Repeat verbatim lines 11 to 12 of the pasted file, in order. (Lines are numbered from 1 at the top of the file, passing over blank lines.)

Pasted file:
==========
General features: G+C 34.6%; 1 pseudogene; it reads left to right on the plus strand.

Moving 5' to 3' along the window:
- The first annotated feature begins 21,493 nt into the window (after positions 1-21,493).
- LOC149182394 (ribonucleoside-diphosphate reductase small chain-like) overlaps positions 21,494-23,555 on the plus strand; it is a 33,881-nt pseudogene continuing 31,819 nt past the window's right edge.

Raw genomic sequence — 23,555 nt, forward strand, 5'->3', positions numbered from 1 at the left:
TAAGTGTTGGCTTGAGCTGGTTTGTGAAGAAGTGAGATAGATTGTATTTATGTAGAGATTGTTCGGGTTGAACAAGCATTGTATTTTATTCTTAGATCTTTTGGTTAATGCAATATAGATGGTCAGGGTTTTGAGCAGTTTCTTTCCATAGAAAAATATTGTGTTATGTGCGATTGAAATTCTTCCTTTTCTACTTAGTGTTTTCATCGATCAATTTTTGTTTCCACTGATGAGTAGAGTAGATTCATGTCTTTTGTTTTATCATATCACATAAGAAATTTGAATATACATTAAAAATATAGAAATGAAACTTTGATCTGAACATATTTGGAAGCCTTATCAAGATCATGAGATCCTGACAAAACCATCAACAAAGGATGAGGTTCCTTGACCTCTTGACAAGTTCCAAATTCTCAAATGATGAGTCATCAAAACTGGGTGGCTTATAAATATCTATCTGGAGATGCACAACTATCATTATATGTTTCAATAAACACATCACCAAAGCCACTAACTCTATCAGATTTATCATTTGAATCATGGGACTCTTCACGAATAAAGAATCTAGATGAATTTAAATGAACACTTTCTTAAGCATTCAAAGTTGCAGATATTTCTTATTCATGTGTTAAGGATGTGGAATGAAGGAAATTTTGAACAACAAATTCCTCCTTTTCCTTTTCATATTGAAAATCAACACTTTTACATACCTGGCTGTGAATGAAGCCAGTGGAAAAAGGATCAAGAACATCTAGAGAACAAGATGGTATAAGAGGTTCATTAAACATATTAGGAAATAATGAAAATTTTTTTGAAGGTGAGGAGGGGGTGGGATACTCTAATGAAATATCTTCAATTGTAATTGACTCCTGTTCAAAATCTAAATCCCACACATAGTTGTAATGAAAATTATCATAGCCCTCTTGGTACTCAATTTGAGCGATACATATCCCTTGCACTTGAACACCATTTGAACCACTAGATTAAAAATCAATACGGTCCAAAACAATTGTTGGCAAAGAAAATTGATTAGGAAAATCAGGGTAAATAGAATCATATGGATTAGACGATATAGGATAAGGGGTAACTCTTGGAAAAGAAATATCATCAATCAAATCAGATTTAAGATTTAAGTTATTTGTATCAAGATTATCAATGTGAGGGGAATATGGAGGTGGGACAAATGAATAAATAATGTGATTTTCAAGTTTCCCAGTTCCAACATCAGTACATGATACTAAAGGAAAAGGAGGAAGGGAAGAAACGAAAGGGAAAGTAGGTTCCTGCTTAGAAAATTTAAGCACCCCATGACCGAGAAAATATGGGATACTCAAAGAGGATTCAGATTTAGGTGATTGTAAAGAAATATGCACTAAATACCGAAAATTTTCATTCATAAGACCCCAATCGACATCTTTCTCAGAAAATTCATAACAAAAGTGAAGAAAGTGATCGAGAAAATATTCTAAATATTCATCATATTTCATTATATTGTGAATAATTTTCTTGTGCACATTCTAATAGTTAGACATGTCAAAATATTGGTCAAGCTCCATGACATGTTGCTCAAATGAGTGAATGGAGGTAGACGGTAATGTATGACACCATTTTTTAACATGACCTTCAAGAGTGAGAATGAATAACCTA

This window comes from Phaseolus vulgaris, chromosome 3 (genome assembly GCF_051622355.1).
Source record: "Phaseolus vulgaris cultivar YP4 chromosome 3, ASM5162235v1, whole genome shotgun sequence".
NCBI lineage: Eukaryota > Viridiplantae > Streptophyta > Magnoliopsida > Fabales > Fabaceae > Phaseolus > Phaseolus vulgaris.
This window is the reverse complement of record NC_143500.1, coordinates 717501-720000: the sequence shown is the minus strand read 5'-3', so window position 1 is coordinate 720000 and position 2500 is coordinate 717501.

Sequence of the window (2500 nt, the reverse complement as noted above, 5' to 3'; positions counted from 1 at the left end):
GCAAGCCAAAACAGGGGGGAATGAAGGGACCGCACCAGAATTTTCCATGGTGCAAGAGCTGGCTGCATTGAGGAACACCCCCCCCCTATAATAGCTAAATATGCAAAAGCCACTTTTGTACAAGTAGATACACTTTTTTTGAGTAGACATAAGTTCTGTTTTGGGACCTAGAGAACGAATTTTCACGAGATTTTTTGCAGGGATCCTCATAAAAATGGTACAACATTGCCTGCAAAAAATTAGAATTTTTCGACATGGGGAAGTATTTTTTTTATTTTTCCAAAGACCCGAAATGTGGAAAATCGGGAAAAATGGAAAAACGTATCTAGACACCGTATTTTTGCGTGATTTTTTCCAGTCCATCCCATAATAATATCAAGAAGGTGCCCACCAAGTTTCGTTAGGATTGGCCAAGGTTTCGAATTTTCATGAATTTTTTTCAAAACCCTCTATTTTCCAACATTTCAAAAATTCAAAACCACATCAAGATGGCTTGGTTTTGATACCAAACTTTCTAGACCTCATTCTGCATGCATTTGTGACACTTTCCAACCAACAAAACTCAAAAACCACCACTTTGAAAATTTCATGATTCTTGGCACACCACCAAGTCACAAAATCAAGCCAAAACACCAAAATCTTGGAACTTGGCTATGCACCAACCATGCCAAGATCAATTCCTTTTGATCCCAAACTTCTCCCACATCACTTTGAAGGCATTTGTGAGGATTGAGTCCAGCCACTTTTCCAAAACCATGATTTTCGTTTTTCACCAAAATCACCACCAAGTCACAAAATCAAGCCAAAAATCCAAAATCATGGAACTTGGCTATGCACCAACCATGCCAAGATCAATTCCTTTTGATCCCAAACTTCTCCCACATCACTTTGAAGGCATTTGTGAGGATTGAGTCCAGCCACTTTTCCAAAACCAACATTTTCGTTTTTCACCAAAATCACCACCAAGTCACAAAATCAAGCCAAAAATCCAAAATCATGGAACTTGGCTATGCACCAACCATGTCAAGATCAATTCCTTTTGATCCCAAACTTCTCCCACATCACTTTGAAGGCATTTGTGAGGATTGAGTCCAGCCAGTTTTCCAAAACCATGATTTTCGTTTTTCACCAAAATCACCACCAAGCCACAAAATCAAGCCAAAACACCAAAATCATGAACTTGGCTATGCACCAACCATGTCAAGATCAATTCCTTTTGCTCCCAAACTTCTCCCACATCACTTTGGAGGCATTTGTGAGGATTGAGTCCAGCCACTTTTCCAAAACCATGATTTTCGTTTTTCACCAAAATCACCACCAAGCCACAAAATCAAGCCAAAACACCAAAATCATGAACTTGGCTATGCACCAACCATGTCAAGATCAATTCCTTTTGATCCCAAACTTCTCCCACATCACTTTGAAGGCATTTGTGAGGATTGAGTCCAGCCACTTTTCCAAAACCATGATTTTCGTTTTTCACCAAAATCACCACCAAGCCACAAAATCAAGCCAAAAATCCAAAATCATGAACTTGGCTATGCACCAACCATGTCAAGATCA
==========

Sequence of the window (2500 nt, the reverse complement as noted above, 5' to 3'; positions counted from 1 at the left end):
GCAAGCCAAAACAGGGGGGAATGAAGGGACCGCACCAGAATTTTCCATGGTGCAAGAGCTGGCTGCATTGAGGAACACCCCCCCCCTATAATAGCTAAATATGCAAAAGCCACTTTTGTACAAGTAGATACACTTTTTTTGAGTAGACATAAGTTCTGTTTTGGGACCTAGAGAACGAATTTTCACGAGATTTTTTGCAGGGATCCTCATAAAAATGGTACAACATTGCCTGCAAAAAATTAGAATTTTTCGACATGGGGAAGTATTTTTTTTATTTTTCCAAAGACCCGAAATGTGGAAAATCGGGAAAAATGGAAAAACGTATCTAGACACCGTATTTTTGCGTGATTTTTTCCAGTCCATCCCATAATAATATCAAGAAGGTGCCCACCAAGTTTCGTTAGGATTGGCCAAGGTTTCGAATTTTCATGAATTTTTTTCAAAACCCTCTATTTTCCAACATTTCAAAAATTCAAAACCACATCAAGATGGCTTGGTTTTGATACCAAACTTTCTAGACCTCATTCTGCATGCATTTGTGACACTTTCCAACCAACAAAACTCAAAAACCACCACTTTGAAAATTTCATGATTCTTGGCACACCACCAAGTCACAAAATCAAGCCAAAACACCAAAATCTTGGAACTTGGCTATGCACCAACCATGCCAAGATCAATTCCTTTTGATCCCAAACTTCTCCCACATCACTTTGAAGGCATTTGTGAGGATTGAGTCCAGCCACTTTTCCAAAACCATGATTTTCGTTTTTCACCAAAATCACCACCAAGTCACAAAATCAAGCCAAAAATCCAAAATCATGGAACTTGGCTATGCACCAACCATGCCAAGATCAATTCCTTTTGATCCCAAACTTCTCCCACATCACTTTGAAGGCATTTGTGAGGATTGAGTCCAGCCACTTTTCCAAAACCAACATTTTCGTTTTTCACCAAAATCACCACCAAGTCACAAAATCAAGCCAAAAATCCAAAATCATGGAACTTGGCTATGCACCAACCATGTCAAGATCAATTCCTTTTGATCCCAAACTTCTCCCACATCACTTTGAAGGCATTTGTGAGGATTGAGTCCAGCCAGTTTTCCAAAACCATGATTTTCGTTTTTCACCAAAATCACCACCAAGCCACAAAATCAAGCCAAAACACCAAAATCATGAACTTGGCTATGCACCAACCATGTCAAGATCAATTCCTTTTGCTCCCAAACTTCTCCCACATCACTTTGGAGGCATTTGTGAGGATTGAGTCCAGCCACTTTTCCAAAACCATGATTTTCGTTTTTCACCAAAATCACCACCAAGCCACAAAATCAAGCCAAAACACCAAAATCATGAACTTGGCTATGCACCAACCATGTCAAGATCAATTCCTTTTGATCCCAAACTTCTCCCACATCACTTTGAAGGCATTTGTGAGGATTGAGTCCAGCCACTTTTCCAAAACCATGATTTTCGTTTTTCACCAAAATCACCACCAAGCCACAAAATCAAGCCAAAAATCCAAAATCATGAACTTGGCTATGCACCAACCATGTCAAGATCA